Animations were the single most requested feature in our idea portal, so I think it's safe to say that animations landing in our 1.3 release was kind of a big deal. Now that animations are here, let's look at how to use NativeScript's new animation APIs, and how to create some practical effects you can add to your apps.

  • New! Hot! NativeScript!

    There is so much new content around NativeScript that we wanted to do a round-up of everything that's new and hot in the community. Take a look!

  • Running the NativeScript Runtime for iOS on Apple TV

    Last week, amongst many new things, Apple announced an update to the Apple TV. It now runs on a new operating system named tvOS and includes an app store allowing third-party apps. These apps can be developed using many frameworks and concepts quite similar to iOS ones (Foundation, UIKit and CoreGraphics), but also some new APIs like TVServices.

    We were eager to find out if it was possible to run NativeScript on this new platform.

  • Lightning Fast Android Builds with Gradle

    NativeScript 1.3 introduces two significant improvements to your development workflow for targeting iOS and Android:

    1. Integration with CocoaPods for iOS development

    2. Switch to Gradle for developing {N} projects when targeting Android 

    In this blog post, I’ll be covering our switch to Gradle when targeting Android and how to update your development environment to support this change.

  • Using CocoaPods is a piece of cake with NativeScript 1.3.0

    NativeScript 1.3.0 is already here packed and stacked with a bunch of improvements. One of these improvements is the ease of use of CocoaPods. For those of you who don’t know CocoaPods, ​it is the dependency manager for Swift and Objective-C project. It allows you to easily take an open source GitHub repo and add a reference to the library that it produces.

    With NativeScript 1.3.0, you can easily take a pod and use it for the iOS part of your NativeScript projects working only with the NativeScript CLI, without touching Xcode. What it more, a pod can be easily turned into a NativeScript npm plugin.

  • More NativeScript Questions Answered

    You've got questions and we've got answers! In this blog post, we tackle some of the questions about NativeScript you've asked us over the past few weeks.

  • NativeScript 1.3 release is live

    NativeScript 1.3 is now officially available for download! If you have an app using 1.2 or an older version please read the upgrade instructions.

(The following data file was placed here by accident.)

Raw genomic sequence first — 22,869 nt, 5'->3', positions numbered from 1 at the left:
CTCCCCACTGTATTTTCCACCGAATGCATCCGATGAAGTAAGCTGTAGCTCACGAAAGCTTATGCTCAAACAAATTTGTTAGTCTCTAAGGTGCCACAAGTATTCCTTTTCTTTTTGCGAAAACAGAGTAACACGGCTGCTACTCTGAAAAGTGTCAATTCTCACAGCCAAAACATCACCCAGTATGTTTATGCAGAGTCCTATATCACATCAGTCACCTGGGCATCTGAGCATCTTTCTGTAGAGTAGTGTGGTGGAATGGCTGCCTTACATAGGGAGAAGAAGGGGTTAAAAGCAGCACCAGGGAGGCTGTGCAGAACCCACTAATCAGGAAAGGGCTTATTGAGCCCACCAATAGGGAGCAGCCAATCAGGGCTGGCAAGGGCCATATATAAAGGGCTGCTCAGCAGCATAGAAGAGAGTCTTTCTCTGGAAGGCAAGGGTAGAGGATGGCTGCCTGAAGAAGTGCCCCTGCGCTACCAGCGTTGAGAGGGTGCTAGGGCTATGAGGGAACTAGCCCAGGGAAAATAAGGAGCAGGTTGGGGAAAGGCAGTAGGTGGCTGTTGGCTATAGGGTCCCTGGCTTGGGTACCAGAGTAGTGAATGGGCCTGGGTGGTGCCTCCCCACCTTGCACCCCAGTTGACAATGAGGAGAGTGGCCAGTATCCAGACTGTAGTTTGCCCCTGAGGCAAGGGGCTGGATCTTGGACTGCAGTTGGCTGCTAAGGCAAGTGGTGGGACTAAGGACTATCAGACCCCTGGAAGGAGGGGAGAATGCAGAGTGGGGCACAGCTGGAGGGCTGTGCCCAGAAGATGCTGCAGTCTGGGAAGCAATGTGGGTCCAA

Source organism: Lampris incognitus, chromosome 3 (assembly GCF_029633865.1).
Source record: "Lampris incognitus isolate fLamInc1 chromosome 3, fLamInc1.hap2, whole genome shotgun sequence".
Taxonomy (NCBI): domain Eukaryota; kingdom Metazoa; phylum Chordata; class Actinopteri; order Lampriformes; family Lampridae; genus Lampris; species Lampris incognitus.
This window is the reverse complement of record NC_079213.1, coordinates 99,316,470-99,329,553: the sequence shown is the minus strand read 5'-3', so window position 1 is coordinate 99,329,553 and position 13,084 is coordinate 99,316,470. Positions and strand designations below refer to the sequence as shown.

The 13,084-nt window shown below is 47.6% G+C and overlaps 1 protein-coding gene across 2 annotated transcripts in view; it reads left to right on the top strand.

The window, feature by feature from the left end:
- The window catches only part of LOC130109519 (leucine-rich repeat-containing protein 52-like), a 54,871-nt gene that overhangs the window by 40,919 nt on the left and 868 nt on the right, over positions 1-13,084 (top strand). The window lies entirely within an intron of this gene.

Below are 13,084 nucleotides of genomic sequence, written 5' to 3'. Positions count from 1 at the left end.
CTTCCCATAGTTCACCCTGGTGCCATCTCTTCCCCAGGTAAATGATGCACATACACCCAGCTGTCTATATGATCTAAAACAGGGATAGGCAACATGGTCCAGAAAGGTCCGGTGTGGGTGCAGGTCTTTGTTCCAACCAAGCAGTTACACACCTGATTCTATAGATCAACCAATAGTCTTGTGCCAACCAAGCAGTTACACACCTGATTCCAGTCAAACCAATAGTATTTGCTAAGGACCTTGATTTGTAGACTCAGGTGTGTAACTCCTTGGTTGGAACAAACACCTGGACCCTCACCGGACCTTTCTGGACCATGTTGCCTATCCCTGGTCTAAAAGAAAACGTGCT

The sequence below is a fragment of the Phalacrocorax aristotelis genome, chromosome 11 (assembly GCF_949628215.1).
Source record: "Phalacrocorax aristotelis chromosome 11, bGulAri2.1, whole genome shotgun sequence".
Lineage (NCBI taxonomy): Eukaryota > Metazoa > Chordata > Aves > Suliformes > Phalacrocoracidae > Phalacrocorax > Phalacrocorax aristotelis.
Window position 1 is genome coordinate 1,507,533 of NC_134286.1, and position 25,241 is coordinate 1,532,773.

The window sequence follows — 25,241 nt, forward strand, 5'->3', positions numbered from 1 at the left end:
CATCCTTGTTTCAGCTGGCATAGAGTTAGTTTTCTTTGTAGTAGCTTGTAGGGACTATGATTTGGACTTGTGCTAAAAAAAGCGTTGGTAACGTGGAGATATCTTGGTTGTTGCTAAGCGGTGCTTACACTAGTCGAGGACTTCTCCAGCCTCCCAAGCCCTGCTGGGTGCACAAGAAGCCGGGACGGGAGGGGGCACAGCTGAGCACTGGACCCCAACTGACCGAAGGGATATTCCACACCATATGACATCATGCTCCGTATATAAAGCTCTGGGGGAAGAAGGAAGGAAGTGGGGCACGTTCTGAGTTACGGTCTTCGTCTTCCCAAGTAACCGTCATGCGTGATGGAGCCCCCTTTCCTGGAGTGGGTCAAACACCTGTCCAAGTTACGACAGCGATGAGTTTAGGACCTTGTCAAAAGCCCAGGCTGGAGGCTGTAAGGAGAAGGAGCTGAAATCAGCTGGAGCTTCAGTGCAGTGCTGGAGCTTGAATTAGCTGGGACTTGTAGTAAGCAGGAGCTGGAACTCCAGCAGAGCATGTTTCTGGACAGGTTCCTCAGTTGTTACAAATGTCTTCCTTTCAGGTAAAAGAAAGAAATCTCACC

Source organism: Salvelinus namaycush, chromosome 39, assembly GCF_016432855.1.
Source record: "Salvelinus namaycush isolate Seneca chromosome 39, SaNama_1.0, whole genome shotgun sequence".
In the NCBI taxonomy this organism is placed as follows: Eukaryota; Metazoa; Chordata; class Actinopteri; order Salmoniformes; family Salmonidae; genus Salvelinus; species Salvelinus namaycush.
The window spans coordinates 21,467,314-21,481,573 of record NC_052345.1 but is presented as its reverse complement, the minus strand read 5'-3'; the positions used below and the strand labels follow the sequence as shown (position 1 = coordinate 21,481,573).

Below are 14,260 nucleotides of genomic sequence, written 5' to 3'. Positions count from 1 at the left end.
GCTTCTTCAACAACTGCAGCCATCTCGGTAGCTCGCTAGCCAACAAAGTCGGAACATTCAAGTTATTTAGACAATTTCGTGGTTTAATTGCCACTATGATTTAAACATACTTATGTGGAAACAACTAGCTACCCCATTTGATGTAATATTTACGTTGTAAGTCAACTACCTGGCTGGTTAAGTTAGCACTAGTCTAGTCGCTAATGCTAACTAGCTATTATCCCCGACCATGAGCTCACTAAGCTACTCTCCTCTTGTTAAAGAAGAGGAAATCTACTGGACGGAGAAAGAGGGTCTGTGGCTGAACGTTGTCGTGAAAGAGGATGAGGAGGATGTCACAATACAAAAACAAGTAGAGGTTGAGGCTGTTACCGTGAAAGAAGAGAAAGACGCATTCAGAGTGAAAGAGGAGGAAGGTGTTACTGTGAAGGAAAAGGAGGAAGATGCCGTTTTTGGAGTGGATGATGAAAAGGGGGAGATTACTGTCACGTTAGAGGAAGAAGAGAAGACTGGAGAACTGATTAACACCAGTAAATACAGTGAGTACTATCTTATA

With this release we added more stability, more speed and several major features to NativeScript. NativeScript framework is now more mature and we are sure that NativeScript is your best bet for your mobile strategy. To be inline with the latest announcements from Apple,we do also support tvOS, and we would like to thank the Apple team for including all the tech we needed as a part of tvOS! A blog post is coming next week on the #tvOS topic.

  • Adding Analytics to Your NativeScript App

    Telerik Analytics allows you to get insight into:

    • environmental data of your users (hardware specifications, geolocation, OS version)
    • what features get used and how often
    • what values are used with some features
    • how long it takes for an operation to complete or for a user to do something
    • exceptions raised within your application
    Analytics Dashboard View

    In this article, we will use Telerik AppBuilder to create a NativeScript app and connect it with a Telerik Platform Analytics project.

  • Making a Today widget in iOS with NativeScript and UI for NativeScript

    Since iOS 8, Apple has made various aspects of the iOS available for 3rd-party developers to plug into. Those include plugging your own custom keyboard for your apps, or creating a widget for the iOS notification center.

    Today, we will go through the steps needed to create a Today widget in the iOS notification center, but since we will be using the NativeScript framework to do so, it will be all in JavaScript, rather than in Swift/Objective-C.


  • Summer of NativeScript—The Last Month

    Two months in and the Summer of NativeScript has reached nearly 50 meetups across 14 countries and 6 continents. If you haven't held a meetup don't despair—you can still be part of the fun. We're leaving the signup form open through September. If you sign up to hold up a meetup sometime this year, we'll still send you a NativeScript t-shirt and a pack of NativeScript stickers.

  • Deep-linking your NativeScript apps with iOS 9 User Activity and Core Spotlight APIs

    One of the biggest and greatest enhancements that arrived in iOS 9 (if not the biggest!) undisputedly is the deep-linking capabilities now open to the developers. Using the Spotlight search, your end-users can now search the contents of your app even if your app is not installed on their devices, granted that other users are already your app and browse the same content. Or, you can set some of the app contents to be private and available in the search only for the respective users.

    Of course, these search APIs are available in NativeScript, and today we are going to implement a NativeScript app that provides deep-linking capabilities​. Read on to learn how to do this.

  • Using NativeScript animation APIs

    In this blog post I will share a simple example, created by one of the senior developers in the team Alex, which was inspired by an animated GIF in a tweet:

    So we decided to dogfood our own animations and to see how easy it will be implement this in NativeScript in a cross-platform way. It turned out to be quite easy - just a few lines of code.

  • Using Cross Platform Native SideDrawer component in NativeScript